Ukrainian-Russian mystic Porfiriy Ivanov, photographed at the end of his life in 1982, believed exposure to cold water made the body more resilient. (Edward Ettinger/Ogonyek)
This week, as we near the end of 2022, the writers and editors of KQED Arts & Culture are reflecting on One Beautiful Thing from the year. Here, during a year of violence and tumult in her home country, editor Nastia Voynovskaya finds herself reconnecting with old ways to help reckon with the increasingly precarious present.
hen Russia invaded Ukraine in February, visceral panic spread through my immigrant community as we watched bombings and evacuations playing out live on social media. Some of my friends had relatives fleeing the attacks, and they waited for WhatsApp updates with worry and fear.
Many Russians and Ukrainians are literally kin, as we are in my blended family, and the war began to tear us apart. Clashing views led to schisms in relationships. Russians like me who didn’t support the invasion were forced to reexamine the foundations of our identity.
My reexamination came about in a somewhat unexpected way — yet maybe one that was predestined.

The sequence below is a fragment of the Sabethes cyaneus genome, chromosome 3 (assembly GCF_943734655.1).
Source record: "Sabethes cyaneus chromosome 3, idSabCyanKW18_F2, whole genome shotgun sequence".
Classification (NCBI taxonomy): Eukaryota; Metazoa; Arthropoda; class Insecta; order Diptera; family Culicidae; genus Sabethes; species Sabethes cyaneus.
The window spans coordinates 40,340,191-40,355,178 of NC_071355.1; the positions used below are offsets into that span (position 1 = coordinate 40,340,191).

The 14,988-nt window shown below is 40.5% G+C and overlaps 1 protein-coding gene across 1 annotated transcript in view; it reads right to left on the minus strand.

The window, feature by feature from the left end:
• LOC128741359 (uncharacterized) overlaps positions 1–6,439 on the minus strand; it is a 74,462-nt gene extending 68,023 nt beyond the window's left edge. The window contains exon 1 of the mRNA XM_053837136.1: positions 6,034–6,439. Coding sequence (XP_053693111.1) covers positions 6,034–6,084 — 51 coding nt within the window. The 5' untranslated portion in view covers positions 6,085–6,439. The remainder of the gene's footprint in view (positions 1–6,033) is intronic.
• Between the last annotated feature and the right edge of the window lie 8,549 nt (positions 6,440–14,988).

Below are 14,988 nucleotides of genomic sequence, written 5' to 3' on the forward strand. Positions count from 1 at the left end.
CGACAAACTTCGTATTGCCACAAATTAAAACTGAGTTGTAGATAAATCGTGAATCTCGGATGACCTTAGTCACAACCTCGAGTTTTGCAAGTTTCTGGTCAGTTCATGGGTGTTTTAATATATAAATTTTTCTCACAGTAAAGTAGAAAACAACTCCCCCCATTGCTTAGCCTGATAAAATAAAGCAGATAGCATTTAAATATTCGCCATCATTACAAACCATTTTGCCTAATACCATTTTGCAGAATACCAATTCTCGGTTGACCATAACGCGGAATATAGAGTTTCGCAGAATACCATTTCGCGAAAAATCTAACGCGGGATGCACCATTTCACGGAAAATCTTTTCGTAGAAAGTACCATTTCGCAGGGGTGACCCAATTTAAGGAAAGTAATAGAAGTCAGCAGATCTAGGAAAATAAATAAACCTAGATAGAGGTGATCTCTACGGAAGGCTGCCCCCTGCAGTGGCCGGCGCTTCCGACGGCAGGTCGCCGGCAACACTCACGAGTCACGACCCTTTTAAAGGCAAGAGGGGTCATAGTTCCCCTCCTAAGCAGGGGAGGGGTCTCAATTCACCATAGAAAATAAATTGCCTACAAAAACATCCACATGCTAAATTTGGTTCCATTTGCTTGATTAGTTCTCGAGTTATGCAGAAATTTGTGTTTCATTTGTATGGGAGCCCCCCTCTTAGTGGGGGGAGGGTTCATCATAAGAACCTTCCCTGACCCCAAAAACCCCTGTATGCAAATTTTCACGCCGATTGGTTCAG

Assimilation comes with a sense of loss. Immigrants acquire a new accent, and new habits, and grow alienated from our old ways of life. I’ve held on, trying to find a bicultural identity in the aisles of Russian markets, in music and in books. But I’ve had to make a concerted effort to stay in touch with my culture as I get older and more American. After the war started, questions began to run through my mind. Was it actually worth the struggle to prove I belong to something that seems so hateful? Wouldn’t erasing my identity because of shame become its own form of pain?
I was grieving on multiple levels. My grandfather, my last grandparent, passed away in St. Petersburg a week before the invasion. As economic sanctions, flight cancellations and mass arrests of anti-war protesters sparked chaos in Russia, it began to sink in that I had no idea when I might be able to safely return to my hometown.
My Russian group chat lit up with relieffundraisers and updates, and even as I tried to find productive ways to help, my anxiety showed no signs of letting up. I knew I needed to get grounded, to get back into my body.